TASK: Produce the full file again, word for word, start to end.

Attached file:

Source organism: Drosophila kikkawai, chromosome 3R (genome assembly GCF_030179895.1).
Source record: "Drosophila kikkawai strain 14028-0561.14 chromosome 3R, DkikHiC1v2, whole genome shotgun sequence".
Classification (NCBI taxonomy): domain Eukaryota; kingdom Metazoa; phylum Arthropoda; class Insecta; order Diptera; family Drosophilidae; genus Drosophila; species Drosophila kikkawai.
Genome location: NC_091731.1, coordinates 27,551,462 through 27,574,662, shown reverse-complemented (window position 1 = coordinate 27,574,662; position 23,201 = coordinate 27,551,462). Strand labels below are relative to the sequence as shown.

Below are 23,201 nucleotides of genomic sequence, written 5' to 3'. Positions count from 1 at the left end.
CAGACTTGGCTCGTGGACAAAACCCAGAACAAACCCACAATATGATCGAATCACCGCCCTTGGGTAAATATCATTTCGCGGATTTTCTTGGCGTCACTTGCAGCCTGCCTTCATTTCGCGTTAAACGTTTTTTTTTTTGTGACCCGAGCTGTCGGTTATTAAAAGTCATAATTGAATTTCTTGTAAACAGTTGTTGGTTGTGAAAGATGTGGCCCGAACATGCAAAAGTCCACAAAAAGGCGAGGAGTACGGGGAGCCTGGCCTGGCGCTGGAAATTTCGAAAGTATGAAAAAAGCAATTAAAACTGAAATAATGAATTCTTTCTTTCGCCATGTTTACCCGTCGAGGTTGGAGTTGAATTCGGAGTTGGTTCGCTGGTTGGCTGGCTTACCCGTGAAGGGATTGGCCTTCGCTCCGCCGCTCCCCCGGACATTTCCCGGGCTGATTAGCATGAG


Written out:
Source organism: Drosophila kikkawai, chromosome 3R (genome assembly GCF_030179895.1).
Source record: "Drosophila kikkawai strain 14028-0561.14 chromosome 3R, DkikHiC1v2, whole genome shotgun sequence".
Classification (NCBI taxonomy): domain Eukaryota; kingdom Metazoa; phylum Arthropoda; class Insecta; order Diptera; family Drosophilidae; genus Drosophila; species Drosophila kikkawai.
Genome location: NC_091731.1, coordinates 27,551,462 through 27,574,662, shown reverse-complemented (window position 1 = coordinate 27,574,662; position 23,201 = coordinate 27,551,462). Strand labels below are relative to the sequence as shown.

Below are 23,201 nucleotides of genomic sequence, written 5' to 3'. Positions count from 1 at the left end.
CAGACTTGGCTCGTGGACAAAACCCAGAACAAACCCACAATATGATCGAATCACCGCCCTTGGGTAAATATCATTTCGCGGATTTTCTTGGCGTCACTTGCAGCCTGCCTTCATTTCGCGTTAAACGTTTTTTTTTTTGTGACCCGAGCTGTCGGTTATTAAAAGTCATAATTGAATTTCTTGTAAACAGTTGTTGGTTGTGAAAGATGTGGCCCGAACATGCAAAAGTCCACAAAAAGGCGAGGAGTACGGGGAGCCTGGCCTGGCGCTGGAAATTTCGAAAGTATGAAAAAAGCAATTAAAACTGAAATAATGAATTCTTTCTTTCGCCATGTTTACCCGTCGAGGTTGGAGTTGAATTCGGAGTTGGTTCGCTGGTTGGCTGGCTTACCCGTGAAGGGATTGGCCTTCGCTCCGCCGCTCCCCCGGACATTTCCCGGGCTGATTAGCATGAG